Poverty is widespread in Djibouti, where the
social conditions of the vast majority of residents are
difficult. A minority of the population has access to
basic health care. According to the UN, every fourth
Djibouti is dependent on some form of foreign aid.
The civil war in the 1990s and a number of years of
severe drought subsequently deteriorated the living
conditions of the Djibouti. The income from the foreign
military bases (see Economic overview) has only a small
elite share. Many leave the countryside in search of
work in the cities. There, unemployment is already high
and many end up in the slums of cities instead.
Countryaah Official Site:
Official statistics for population in Djibouti, including population growth, density, and estimation in next 50 years.
During the second half of the 2010, over half of the
Djibouti in rural areas suffered from food shortages,
just over one in three rural residents lacked clean
water and nearly a quarter lived in extreme poverty,
according to UN agency Ocha. The IMF estimates that the
proportion of extremely poor Djibouti is even greater:
41 percent in 2018.
Life expectancy is low, only 53 in 2019. Infant
mortality is high, mainly due to widespread
malnutrition. Every fifth child dies before it is five
years old. Every third child under five is hampered by
the plant due to a poor diet. Diarrheal diseases,
tuberculosis, malaria and measles contribute to the high
Many women die during childbirth. Female genital
mutilation is a widespread and serious health problem.
There is a larger hospital in the capital Djibouti
and smaller health care facilities in other parts of the
country. Medicines must be imported and are often
The abuse of the narcotic plant qat (khat) is
extensive. Many analysts believe that the abuse of qat
contributes greatly to the poverty in Djibouti, as
households spend a large part of their income on qat.
Previously, it was almost only men who chewed qat, but
nowadays it is becoming more common even among women and
young people of both sexes. According to the UN
Children's Fund Unicef, 13 percent of children aged 13
to 19 chew qat.
Family life and clans
A household in the Djibouti countryside often
consists of several families. When a woman marries, she
moves into the man's family, which usually consists of
several generations and generations. A man can marry up
to four women. Since nomads rarely manage to build
strong relationships with their neighbors, the family is
all the more important. The older generation is treated
with respect. In the cities, many live in nuclear
Like most nomadic people, the clan is an important
part of the Afar and Issa people's social lives. The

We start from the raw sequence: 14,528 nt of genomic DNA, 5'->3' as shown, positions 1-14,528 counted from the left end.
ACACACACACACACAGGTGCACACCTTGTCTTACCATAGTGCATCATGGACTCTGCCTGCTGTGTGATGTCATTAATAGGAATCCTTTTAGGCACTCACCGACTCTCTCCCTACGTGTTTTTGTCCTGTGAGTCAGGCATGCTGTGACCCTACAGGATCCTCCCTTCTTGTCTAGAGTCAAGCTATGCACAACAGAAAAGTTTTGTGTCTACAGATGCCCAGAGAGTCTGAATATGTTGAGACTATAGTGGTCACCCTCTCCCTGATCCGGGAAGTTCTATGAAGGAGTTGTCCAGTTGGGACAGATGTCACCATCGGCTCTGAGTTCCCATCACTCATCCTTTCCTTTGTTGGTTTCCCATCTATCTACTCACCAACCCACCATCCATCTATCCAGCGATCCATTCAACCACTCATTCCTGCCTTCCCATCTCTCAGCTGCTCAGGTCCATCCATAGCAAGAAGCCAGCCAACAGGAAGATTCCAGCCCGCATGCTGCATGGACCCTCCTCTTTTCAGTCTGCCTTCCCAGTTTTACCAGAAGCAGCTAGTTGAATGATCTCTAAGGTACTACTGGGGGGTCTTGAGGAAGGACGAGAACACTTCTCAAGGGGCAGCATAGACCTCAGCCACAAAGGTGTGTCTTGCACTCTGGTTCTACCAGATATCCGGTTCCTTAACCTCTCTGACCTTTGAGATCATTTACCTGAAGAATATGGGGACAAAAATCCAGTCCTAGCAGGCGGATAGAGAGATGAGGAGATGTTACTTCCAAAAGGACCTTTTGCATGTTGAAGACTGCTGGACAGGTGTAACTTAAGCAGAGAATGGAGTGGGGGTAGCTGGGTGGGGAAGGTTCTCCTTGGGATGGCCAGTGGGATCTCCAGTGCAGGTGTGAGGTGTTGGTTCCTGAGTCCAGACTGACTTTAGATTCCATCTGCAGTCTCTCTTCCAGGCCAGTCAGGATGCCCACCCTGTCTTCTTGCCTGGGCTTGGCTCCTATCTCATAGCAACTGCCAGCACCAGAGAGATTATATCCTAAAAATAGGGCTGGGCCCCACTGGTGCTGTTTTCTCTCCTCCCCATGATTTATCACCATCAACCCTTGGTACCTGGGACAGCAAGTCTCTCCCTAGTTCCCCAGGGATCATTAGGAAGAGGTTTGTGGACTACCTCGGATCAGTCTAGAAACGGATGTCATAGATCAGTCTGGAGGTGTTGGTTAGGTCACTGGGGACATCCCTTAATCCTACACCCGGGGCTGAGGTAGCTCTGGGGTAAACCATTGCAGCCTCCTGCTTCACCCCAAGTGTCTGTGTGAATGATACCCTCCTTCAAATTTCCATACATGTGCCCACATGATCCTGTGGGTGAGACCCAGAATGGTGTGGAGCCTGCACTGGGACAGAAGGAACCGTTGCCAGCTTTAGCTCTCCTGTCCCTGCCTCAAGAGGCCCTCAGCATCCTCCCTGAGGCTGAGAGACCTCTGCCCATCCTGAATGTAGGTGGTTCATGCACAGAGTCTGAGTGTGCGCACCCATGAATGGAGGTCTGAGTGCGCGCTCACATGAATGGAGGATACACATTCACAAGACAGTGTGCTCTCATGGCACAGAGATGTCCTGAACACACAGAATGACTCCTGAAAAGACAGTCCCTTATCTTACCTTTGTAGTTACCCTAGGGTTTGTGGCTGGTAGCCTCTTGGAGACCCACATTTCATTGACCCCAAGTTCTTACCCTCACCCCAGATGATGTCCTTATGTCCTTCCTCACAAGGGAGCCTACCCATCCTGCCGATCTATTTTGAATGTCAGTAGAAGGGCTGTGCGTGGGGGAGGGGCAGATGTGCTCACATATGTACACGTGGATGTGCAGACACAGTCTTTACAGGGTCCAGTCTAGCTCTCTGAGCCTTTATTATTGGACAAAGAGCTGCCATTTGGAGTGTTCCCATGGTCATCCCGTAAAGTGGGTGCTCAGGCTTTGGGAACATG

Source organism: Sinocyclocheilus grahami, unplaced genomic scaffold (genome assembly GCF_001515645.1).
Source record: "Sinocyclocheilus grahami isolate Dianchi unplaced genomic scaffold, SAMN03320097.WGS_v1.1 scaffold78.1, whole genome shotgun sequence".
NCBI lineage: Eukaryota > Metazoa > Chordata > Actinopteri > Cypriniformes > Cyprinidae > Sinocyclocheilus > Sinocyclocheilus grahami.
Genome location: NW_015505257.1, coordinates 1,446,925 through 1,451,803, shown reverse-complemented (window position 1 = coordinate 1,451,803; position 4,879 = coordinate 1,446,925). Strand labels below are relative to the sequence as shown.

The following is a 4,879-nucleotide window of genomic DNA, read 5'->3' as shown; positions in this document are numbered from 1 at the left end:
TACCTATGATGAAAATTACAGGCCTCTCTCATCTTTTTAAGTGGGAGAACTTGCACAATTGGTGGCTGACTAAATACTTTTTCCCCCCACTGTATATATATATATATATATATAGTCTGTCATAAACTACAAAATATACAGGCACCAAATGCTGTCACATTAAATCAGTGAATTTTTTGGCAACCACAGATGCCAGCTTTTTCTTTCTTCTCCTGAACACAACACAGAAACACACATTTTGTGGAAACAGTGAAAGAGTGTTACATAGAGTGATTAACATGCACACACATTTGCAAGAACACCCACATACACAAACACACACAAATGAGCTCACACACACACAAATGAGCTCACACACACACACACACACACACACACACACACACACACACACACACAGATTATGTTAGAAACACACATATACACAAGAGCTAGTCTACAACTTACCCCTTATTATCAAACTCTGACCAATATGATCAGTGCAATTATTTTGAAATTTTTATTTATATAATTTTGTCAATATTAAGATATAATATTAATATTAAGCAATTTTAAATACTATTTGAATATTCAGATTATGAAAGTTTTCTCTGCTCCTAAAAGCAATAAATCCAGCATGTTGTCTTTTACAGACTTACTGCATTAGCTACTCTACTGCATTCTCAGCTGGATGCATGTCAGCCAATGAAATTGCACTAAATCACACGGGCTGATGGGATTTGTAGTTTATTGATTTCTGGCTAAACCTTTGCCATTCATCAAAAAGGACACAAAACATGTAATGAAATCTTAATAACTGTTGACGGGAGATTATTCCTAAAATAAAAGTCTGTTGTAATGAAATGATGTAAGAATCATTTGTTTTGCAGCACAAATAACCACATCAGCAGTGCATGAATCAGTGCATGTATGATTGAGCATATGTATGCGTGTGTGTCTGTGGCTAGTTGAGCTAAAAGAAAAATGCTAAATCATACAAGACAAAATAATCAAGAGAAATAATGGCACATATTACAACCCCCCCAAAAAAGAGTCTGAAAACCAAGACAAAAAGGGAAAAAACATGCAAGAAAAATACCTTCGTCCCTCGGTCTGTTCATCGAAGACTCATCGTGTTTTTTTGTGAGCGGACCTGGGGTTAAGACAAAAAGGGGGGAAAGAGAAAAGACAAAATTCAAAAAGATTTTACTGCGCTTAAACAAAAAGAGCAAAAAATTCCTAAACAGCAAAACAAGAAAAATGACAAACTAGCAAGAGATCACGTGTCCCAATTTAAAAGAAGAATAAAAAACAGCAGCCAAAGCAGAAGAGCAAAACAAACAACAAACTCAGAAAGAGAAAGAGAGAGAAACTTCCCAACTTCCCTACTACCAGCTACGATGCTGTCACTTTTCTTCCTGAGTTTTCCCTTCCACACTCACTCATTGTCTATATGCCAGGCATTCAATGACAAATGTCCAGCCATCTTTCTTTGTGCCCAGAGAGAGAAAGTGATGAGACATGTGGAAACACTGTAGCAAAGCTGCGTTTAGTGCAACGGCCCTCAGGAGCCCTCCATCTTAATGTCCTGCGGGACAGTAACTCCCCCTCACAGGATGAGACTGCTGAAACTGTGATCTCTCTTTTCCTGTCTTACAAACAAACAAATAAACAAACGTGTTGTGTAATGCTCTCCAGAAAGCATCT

children in the countryside are raised both by their
family and by the clan members. In issa, education is
somewhat freer than in aphas where discipline is
Afar is divided into two classes. The higher class is
called asaimara (red man). The lower class,
adoimara (white man), owns neither livestock,
housing nor land.
The situation for women, children and LGBTQ people
Women are generally better off in Djibouti than in
many neighboring countries, but gender discrimination
occurs in, for example, education and inheritance law.
Women are often subjected to violence and almost all
girls are sexually abused despite being prohibited by
A quarter of the seats in the National Assembly are
reserved for women. In 2008, the government legislated
that women should hold at least 20 percent of the
executive positions in the public sector.
Prostitution is forbidden, but still occurs, partly
because there are so many foreign soldiers in the
Child labor and child labor are prohibited, but are
Homosexuality is prohibited under Sharia law.
FACTS - SOCIAL CONDITIONS
50 per 1000 births (2018)
Percentage of HIV infected
1.2 percent (2018)
Proportion of HIV infected among young women
0.6 percent (2018)
Proportion of HIV infected among young men
0.4 percent (2018)
Proportion of population with access to clean
76.9 percent (2015)
Proportion of the population having access to
63.6 percent (2017)
Public expenditure on health care as a
percentage of GDP
4.4 percent (2015)
Public expenditure on health care per person
US $ 70 (2016)
Proportion of women in parliament
26 percent (2018)
Support for action against Somalia
Djibouti supports Ethiopia's invasion of Somalia and allows the US to use
military bases in Djibouti to bomb targets in Somalia.
Human rights activist arrested
Jean Paul Noël Abdi, head of a Djiboutian human rights organization and
Amnesty International's representative in the country, is arrested for
criticizing the government.